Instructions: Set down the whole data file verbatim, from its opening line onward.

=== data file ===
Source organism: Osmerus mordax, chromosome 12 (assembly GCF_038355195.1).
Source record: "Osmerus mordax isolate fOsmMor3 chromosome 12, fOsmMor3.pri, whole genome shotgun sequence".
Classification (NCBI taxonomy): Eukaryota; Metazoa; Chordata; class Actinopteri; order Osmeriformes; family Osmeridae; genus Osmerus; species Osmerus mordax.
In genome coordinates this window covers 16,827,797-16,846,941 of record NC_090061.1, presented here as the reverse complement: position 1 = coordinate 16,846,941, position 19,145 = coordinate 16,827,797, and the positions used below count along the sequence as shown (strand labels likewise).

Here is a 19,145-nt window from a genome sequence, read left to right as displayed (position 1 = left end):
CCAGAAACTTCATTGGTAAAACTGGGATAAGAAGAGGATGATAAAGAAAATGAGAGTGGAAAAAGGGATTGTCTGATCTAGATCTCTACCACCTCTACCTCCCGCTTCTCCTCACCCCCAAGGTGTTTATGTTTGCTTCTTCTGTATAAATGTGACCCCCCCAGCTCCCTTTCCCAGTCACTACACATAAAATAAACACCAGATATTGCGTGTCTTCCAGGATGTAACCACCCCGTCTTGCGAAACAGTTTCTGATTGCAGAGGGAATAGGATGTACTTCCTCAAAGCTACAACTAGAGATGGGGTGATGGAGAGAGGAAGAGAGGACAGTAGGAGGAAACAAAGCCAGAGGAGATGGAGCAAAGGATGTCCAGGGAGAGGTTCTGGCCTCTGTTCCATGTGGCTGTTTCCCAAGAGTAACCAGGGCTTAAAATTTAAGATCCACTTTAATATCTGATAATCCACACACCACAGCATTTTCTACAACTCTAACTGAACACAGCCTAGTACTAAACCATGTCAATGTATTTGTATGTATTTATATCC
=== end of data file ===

Source organism: Osmerus mordax, chromosome 12 (assembly GCF_038355195.1).
Source record: "Osmerus mordax isolate fOsmMor3 chromosome 12, fOsmMor3.pri, whole genome shotgun sequence".
Classification (NCBI taxonomy): Eukaryota; Metazoa; Chordata; class Actinopteri; order Osmeriformes; family Osmeridae; genus Osmerus; species Osmerus mordax.
In genome coordinates this window covers 16,827,797-16,846,941 of record NC_090061.1, presented here as the reverse complement: position 1 = coordinate 16,846,941, position 19,145 = coordinate 16,827,797, and the positions used below count along the sequence as shown (strand labels likewise).

Here is a 19,145-nt window from a genome sequence, read left to right as displayed (position 1 = left end):
CCAGAAACTTCATTGGTAAAACTGGGATAAGAAGAGGATGATAAAGAAAATGAGAGTGGAAAAAGGGATTGTCTGATCTAGATCTCTACCACCTCTACCTCCCGCTTCTCCTCACCCCCAAGGTGTTTATGTTTGCTTCTTCTGTATAAATGTGACCCCCCCAGCTCCCTTTCCCAGTCACTACACATAAAATAAACACCAGATATTGCGTGTCTTCCAGGATGTAACCACCCCGTCTTGCGAAACAGTTTCTGATTGCAGAGGGAATAGGATGTACTTCCTCAAAGCTACAACTAGAGATGGGGTGATGGAGAGAGGAAGAGAGGACAGTAGGAGGAAACAAAGCCAGAGGAGATGGAGCAAAGGATGTCCAGGGAGAGGTTCTGGCCTCTGTTCCATGTGGCTGTTTCCCAAGAGTAACCAGGGCTTAAAATTTAAGATCCACTTTAATATCTGATAATCCACACACCACAGCATTTTCTACAACTCTAACTGAACACAGCCTAGTACTAAACCATGTCAATGTATTTGTATGTATTTATATCC